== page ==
Igor Stravinsky couldn’t help being born Russian, but it was a condition he tried to outgrow. Lured west by fame and stranded there by revolution, he cast himself as a borderless soul, gliding among languages, styles, and homes. (He wound his way through Europe and spent most of his final decades in Los Angeles, that haven of the deracinated.) The New York Philharmonic’s massive festival “The Russian Stravinsky,” which concluded last week, rescued him from that carefully tended persona. Valery Gergiev, who conducted all the concerts, insists that through the wandering decades, the composer’s Russianness never wore off. He merely disguised himself, as befitted a St. Petersburg theater man: The son of a Kirov Opera bass, he grew up a few blocks from the company’s home, the Mariinsky Theatre, which Gergiev now runs. Stravinsky spent his childhood soaking in Russian opera and the rest of his life letting it leach into his cosmopolitan scores.
Gergiev is a tireless promulgator of his nation’s culture, and so was the impresario Serge Diaghilev, who hired Stravinsky to invent a Russian music that would be palatable in Paris. That collaboration yielded The Firebird,Petrushka, and The Rite of Spring, the popular troika that Gergiev both honored and moved beyond. On the same night that he led a scorching performance of Firebird, he also gorgeously conducted Les Noces, a tour de force of Russian folk modernism about a rustic wedding. The piece requires a strange detachment of musicians—four pianists, percussionists, solo singers, and a chorus, but no orchestra—so it’s hardly ever played; the Philharmonic last did it in 1982.
The Rite of Spring established the elements of Stravinsky’s musical Russianness: jangling harmonies, limping asymmetrical phrases, repeating rhythms, alternations of thick explosive chords with spare sandpapery timbres, and the rhythms of Russian speech. Stravinsky spent the rest of his career accommodating that rough heritage to a tradition of European polish. Instead of drawing on folktales, he turned to Greek myth. Instead of evoking savage dances, he buffed cool gems. But always, salon sleekness and peasant power jostled in his scores.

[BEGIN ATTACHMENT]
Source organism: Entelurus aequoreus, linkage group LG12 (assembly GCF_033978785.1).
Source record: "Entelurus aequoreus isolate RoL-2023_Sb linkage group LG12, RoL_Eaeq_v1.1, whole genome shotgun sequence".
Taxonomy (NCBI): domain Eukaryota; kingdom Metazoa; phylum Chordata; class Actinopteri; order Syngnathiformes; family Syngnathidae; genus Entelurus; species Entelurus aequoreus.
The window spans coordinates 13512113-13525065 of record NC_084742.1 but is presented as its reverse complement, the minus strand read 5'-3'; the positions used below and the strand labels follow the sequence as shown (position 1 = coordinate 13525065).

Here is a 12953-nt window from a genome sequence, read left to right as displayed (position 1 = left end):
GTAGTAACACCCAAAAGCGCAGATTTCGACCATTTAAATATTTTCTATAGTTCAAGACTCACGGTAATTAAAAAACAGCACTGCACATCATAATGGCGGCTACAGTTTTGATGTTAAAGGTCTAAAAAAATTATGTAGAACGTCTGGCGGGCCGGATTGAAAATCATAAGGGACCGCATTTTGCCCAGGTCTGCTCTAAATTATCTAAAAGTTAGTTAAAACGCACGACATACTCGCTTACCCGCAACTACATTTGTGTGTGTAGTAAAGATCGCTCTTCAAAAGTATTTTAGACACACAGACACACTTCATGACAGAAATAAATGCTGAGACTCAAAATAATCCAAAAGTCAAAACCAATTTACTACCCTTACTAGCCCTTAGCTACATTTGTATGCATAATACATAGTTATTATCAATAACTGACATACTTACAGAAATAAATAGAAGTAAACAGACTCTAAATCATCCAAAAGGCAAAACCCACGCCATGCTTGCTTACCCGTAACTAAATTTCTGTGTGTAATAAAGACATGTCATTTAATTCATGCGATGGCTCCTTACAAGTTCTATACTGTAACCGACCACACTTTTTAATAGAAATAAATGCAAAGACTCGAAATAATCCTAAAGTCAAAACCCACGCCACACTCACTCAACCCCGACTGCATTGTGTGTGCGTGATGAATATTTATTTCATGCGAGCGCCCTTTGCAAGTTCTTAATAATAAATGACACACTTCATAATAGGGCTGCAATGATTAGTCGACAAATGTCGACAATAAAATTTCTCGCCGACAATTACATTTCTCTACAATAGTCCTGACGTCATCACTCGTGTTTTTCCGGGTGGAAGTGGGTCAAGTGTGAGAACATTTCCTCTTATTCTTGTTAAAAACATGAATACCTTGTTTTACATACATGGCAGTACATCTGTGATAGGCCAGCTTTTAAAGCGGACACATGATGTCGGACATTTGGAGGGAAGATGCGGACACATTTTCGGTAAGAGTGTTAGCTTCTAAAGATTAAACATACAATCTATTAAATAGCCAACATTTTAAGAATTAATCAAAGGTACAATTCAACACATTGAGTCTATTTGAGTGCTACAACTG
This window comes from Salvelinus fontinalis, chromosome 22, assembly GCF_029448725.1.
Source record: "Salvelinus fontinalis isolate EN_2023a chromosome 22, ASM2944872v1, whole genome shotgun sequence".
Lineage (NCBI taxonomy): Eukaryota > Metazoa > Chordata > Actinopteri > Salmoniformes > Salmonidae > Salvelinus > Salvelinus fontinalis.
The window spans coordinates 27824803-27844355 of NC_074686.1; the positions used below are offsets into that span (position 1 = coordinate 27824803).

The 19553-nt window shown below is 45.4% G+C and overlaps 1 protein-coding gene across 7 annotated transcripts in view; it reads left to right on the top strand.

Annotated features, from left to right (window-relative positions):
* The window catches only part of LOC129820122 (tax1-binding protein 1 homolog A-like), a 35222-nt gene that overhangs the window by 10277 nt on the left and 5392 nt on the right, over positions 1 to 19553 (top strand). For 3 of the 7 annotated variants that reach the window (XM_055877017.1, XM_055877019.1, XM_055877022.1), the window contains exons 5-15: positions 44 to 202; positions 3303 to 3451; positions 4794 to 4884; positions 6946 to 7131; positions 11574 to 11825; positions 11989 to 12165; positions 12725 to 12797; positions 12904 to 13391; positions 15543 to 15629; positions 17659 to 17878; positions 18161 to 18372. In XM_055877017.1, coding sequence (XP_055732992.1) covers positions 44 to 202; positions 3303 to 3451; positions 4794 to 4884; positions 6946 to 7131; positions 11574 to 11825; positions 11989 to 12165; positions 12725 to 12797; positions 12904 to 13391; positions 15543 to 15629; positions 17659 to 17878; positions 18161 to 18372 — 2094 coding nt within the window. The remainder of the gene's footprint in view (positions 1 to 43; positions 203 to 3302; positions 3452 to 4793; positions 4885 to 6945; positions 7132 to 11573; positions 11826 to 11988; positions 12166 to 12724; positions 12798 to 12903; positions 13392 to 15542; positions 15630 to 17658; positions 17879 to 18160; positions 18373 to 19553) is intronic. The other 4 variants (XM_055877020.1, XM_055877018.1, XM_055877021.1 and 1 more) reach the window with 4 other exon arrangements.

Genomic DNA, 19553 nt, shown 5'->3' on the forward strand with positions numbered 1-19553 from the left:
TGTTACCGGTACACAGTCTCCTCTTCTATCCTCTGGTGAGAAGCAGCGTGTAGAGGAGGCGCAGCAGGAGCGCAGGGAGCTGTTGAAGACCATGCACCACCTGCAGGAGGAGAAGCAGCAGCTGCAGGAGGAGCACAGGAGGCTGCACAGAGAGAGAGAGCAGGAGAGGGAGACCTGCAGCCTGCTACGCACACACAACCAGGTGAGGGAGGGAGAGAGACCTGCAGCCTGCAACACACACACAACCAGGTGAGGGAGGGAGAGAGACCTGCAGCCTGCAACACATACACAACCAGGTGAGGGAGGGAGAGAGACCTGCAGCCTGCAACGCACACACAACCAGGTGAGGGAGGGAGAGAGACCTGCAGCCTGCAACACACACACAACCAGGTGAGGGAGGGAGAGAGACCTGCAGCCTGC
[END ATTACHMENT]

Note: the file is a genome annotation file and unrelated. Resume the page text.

Gergiev also conducted the sere opera-oratorio Oedipus Rex, with which his unrelenting intensity might seem like an odd fit. Stravinsky and Jean Cocteau had Sophocles’ tragedy translated from Greek into Latin to give the piece a transnational, marmoreal sheen. The composer even declared, perversely, that his music expressed no emotions and should be performed with studious neutrality—advice that Gergiev wisely ignored in favor of rhythmic urgency, brash orchestral colors, and the rich, peaty bassos of the Mariinsky Theatre chorus. In a spectacular performance, Gergiev teased out the thread of Russianness that links the raucous revolution of The Rite of Spring and the poker-faced cool of the twenties.
The composer’s avant-garde Parisian friends may have invented their particular fusion of the modern and the antique, but Stravinsky recognized neoclassicism as an old St. Petersburg tradition: Russians had been glorifying the eighteenth century for years. (During Stravinsky’s childhood, even the Mariinsky itself got a neoclassical overhaul.) The source of Oedipus Rex lies not on the Aegean, but on the banks of the Neva; Gergiev restored the score to life with a shot of Russian soul.